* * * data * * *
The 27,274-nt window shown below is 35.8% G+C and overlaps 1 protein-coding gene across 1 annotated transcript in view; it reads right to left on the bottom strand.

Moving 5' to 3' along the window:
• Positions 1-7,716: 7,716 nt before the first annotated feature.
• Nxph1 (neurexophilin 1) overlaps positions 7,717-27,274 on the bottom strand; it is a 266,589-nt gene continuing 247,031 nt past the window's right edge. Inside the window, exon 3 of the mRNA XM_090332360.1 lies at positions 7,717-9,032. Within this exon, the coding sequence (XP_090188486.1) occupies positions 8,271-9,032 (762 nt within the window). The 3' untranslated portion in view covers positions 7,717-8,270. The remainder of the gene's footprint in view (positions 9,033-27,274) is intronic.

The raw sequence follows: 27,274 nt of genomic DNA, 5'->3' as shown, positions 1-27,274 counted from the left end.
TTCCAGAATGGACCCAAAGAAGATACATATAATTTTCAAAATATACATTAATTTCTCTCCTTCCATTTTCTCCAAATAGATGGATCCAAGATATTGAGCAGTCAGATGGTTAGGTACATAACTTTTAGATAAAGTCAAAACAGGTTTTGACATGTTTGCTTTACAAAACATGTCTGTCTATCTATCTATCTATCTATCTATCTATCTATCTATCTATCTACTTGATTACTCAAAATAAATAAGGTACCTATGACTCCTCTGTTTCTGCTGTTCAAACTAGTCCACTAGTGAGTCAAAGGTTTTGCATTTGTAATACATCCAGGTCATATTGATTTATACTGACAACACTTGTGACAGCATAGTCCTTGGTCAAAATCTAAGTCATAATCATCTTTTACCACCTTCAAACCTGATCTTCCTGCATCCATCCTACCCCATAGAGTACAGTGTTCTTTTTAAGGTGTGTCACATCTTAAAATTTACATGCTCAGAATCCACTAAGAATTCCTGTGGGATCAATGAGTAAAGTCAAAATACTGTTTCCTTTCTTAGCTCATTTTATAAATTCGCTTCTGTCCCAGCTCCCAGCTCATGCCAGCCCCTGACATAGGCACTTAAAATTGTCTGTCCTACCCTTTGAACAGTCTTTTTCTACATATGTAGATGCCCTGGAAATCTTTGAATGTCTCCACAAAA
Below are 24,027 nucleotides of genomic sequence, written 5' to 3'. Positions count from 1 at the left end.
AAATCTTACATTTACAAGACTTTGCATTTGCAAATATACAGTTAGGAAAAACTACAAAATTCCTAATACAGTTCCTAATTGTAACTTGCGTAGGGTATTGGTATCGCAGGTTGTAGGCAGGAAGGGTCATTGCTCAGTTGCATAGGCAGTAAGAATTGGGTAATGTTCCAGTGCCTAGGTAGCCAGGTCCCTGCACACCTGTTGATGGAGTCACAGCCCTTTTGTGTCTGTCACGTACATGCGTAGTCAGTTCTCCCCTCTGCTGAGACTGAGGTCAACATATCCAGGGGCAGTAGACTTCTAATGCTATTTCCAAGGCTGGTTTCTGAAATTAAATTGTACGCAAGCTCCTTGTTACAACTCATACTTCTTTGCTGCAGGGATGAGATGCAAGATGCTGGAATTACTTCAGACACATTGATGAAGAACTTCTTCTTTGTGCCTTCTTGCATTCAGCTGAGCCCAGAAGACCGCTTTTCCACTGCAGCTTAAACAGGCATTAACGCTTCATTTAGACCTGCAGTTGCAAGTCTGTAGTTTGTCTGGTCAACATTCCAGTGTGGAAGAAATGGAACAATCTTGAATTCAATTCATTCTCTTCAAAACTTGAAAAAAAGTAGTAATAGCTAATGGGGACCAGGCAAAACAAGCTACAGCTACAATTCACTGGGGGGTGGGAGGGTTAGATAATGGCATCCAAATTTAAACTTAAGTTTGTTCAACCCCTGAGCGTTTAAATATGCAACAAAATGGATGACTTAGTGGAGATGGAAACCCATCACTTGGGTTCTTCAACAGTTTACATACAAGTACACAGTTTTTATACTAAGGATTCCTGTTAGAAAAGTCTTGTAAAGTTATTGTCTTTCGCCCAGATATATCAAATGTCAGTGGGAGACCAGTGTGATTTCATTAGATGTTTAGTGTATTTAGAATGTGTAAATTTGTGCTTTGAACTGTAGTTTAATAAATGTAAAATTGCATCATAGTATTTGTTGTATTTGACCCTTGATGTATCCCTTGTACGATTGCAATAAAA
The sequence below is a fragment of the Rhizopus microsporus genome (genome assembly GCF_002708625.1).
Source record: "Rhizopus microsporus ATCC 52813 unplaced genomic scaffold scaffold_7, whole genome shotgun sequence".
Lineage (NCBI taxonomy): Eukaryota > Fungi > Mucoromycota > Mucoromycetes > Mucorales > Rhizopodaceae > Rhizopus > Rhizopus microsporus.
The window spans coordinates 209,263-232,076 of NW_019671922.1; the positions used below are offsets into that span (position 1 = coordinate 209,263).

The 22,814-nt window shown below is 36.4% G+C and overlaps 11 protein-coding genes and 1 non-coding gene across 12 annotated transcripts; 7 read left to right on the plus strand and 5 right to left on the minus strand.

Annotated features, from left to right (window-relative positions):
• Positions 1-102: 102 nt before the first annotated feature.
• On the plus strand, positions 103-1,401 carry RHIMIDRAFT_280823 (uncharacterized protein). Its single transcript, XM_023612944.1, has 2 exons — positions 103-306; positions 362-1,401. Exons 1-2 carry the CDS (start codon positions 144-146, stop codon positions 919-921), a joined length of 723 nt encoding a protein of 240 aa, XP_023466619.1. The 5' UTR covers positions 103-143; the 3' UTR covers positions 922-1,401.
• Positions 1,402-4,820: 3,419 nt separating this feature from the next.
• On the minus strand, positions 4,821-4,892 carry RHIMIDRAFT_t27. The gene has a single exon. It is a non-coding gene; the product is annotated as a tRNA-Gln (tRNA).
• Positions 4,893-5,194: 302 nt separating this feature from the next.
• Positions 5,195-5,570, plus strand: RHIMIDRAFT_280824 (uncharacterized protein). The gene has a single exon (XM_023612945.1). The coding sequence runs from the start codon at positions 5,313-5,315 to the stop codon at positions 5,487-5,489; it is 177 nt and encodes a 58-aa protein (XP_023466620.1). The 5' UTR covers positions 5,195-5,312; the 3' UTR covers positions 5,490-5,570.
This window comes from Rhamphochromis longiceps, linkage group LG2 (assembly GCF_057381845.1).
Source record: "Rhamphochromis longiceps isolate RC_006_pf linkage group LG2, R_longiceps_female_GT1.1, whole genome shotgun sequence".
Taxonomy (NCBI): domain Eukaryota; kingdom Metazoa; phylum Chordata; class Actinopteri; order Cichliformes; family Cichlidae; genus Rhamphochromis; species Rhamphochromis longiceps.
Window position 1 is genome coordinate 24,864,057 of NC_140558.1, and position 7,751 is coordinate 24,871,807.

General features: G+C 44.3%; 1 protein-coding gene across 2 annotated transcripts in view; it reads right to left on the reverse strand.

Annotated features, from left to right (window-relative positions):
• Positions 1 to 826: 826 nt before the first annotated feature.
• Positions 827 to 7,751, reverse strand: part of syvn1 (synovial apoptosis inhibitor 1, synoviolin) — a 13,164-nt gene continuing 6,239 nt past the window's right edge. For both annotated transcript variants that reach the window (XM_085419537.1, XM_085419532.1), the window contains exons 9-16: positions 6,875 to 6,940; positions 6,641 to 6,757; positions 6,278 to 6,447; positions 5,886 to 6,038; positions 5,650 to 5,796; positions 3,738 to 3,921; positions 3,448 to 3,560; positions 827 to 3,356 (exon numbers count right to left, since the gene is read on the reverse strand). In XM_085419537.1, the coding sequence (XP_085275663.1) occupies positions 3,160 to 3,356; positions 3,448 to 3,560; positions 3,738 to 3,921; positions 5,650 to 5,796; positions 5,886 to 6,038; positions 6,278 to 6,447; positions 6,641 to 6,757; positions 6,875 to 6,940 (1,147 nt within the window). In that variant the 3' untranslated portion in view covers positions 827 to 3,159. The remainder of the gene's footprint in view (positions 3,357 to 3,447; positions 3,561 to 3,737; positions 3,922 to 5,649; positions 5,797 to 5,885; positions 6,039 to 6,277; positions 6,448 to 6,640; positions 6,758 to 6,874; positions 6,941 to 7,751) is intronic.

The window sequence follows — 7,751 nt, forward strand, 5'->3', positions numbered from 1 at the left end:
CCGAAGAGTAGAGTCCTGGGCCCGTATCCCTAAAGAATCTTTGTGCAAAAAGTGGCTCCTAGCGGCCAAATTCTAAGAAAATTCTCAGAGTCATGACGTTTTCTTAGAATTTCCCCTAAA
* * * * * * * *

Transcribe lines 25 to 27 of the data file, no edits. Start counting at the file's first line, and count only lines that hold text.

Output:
General features: G+C 44.3%; 1 protein-coding gene across 2 annotated transcripts in view; it reads right to left on the reverse strand.

Annotated features, from left to right (window-relative positions):
• Positions 1 to 826: 826 nt before the first annotated feature.